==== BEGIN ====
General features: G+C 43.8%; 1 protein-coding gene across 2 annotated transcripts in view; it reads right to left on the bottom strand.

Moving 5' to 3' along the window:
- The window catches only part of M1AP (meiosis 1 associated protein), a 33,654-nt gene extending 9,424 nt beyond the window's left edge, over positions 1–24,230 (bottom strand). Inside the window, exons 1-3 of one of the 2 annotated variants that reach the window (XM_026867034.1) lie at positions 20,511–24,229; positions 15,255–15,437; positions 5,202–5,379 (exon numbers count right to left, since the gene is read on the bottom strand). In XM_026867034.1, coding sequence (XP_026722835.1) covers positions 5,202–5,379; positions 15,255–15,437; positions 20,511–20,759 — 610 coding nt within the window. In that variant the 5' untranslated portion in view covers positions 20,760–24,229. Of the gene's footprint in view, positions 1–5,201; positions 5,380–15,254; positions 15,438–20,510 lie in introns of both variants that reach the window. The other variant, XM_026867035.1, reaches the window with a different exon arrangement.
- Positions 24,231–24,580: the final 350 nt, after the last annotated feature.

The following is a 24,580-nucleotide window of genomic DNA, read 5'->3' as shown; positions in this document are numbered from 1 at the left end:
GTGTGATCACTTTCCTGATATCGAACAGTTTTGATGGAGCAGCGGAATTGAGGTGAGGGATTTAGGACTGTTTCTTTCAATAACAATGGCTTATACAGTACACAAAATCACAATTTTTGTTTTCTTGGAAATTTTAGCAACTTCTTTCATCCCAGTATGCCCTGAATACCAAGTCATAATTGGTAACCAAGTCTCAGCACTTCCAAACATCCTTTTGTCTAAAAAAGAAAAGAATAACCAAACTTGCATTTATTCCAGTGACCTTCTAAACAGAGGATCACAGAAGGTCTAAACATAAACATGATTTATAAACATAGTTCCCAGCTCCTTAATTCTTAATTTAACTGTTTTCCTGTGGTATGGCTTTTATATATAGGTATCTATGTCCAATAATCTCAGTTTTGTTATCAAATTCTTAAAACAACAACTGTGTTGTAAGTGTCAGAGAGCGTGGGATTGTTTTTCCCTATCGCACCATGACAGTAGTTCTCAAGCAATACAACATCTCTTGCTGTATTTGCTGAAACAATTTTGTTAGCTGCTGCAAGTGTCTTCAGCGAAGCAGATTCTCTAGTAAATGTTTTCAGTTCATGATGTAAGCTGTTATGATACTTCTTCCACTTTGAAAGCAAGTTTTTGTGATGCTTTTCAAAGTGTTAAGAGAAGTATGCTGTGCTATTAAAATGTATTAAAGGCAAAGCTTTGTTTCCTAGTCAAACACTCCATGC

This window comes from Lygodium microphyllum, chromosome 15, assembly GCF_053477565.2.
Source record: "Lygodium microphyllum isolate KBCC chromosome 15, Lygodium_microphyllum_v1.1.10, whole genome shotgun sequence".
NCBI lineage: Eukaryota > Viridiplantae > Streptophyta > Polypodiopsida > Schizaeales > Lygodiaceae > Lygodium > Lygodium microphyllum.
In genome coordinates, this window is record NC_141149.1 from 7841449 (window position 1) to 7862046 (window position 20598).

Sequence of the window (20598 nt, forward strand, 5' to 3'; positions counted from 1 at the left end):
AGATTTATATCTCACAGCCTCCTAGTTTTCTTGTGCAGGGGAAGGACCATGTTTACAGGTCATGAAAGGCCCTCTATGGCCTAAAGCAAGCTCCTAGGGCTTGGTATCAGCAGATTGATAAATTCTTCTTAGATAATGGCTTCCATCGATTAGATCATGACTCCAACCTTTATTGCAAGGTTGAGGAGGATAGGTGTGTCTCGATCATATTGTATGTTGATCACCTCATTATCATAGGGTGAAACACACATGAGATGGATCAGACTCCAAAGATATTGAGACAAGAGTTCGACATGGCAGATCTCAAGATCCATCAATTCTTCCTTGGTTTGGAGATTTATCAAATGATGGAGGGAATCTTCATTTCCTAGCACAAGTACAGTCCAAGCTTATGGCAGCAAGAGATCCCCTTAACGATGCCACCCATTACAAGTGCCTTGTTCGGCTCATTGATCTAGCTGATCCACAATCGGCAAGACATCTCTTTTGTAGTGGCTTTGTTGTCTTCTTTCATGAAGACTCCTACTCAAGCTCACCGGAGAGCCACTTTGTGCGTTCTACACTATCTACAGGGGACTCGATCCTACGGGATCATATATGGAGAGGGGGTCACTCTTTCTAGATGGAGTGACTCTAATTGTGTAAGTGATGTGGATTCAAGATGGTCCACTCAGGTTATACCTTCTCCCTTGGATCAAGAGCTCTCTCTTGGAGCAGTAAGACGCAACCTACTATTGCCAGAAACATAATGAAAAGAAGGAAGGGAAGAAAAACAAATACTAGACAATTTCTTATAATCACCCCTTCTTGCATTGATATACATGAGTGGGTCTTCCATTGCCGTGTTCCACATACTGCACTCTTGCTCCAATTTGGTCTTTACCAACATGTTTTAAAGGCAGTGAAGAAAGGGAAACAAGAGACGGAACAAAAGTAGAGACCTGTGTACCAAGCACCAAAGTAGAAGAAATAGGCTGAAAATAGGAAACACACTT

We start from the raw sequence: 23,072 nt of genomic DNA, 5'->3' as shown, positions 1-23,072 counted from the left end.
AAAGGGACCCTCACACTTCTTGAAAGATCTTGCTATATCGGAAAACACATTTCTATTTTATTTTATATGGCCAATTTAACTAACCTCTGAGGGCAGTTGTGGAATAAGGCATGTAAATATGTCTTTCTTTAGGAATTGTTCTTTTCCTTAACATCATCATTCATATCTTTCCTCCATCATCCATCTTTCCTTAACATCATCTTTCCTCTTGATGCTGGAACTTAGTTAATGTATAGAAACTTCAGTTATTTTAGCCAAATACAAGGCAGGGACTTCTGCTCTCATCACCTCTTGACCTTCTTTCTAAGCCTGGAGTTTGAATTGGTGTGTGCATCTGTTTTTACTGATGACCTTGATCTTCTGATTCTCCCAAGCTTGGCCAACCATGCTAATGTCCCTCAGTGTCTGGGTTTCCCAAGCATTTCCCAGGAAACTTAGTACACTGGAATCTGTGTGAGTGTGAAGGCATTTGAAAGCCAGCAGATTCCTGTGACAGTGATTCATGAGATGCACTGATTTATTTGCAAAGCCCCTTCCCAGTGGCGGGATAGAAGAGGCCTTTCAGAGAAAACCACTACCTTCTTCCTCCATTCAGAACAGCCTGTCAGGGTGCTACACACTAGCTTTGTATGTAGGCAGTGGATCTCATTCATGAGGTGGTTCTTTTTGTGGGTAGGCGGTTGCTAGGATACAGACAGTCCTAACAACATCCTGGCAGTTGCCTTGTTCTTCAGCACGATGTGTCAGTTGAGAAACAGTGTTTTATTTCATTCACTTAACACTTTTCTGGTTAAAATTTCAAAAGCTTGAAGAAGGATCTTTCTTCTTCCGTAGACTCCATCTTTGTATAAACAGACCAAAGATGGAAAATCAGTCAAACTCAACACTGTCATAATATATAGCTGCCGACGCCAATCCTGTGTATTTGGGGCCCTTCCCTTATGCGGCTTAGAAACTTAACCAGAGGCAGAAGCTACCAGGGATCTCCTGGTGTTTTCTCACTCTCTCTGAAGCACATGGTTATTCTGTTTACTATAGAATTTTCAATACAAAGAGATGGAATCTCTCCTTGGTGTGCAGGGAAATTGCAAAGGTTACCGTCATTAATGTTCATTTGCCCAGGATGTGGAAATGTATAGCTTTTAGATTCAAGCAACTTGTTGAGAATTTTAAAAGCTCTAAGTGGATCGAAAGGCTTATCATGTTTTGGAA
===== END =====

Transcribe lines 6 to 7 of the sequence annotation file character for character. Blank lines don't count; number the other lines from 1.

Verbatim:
GTGTGATCACTTTCCTGATATCGAACAGTTTTGATGGAGCAGCGGAATTGAGGTGAGGGATTTAGGACTGTTTCTTTCAATAACAATGGCTTATACAGTACACAAAATCACAATTTTTGTTTTCTTGGAAATTTTAGCAACTTCTTTCATCCCAGTATGCCCTGAATACCAAGTCATAATTGGTAACCAAGTCTCAGCACTTCCAAACATCCTTTTGTCTAAAAAAGAAAAGAATAACCAAACTTGCATTTATTCCAGTGACCTTCTAAACAGAGGATCACAGAAGGTCTAAACATAAACATGATTTATAAACATAGTTCCCAGCTCCTTAATTCTTAATTTAACTGTTTTCCTGTGGTATGGCTTTTATATATAGGTATCTATGTCCAATAATCTCAGTTTTGTTATCAAATTCTTAAAACAACAACTGTGTTGTAAGTGTCAGAGAGCGTGGGATTGTTTTTCCCTATCGCACCATGACAGTAGTTCTCAAGCAATACAACATCTCTTGCTGTATTTGCTGAAACAATTTTGTTAGCTGCTGCAAGTGTCTTCAGCGAAGCAGATTCTCTAGTAAATGTTTTCAGTTCATGATGTAAGCTGTTATGATACTTCTTCCACTTTGAAAGCAAGTTTTTGTGATGCTTTTCAAAGTGTTAAGAGAAGTATGCTGTGCTATTAAAATGTATTAAAGGCAAAGCTTTGTTTCCTAGTCAAACACTCCATGC

This window comes from Lygodium microphyllum, chromosome 15, assembly GCF_053477565.2.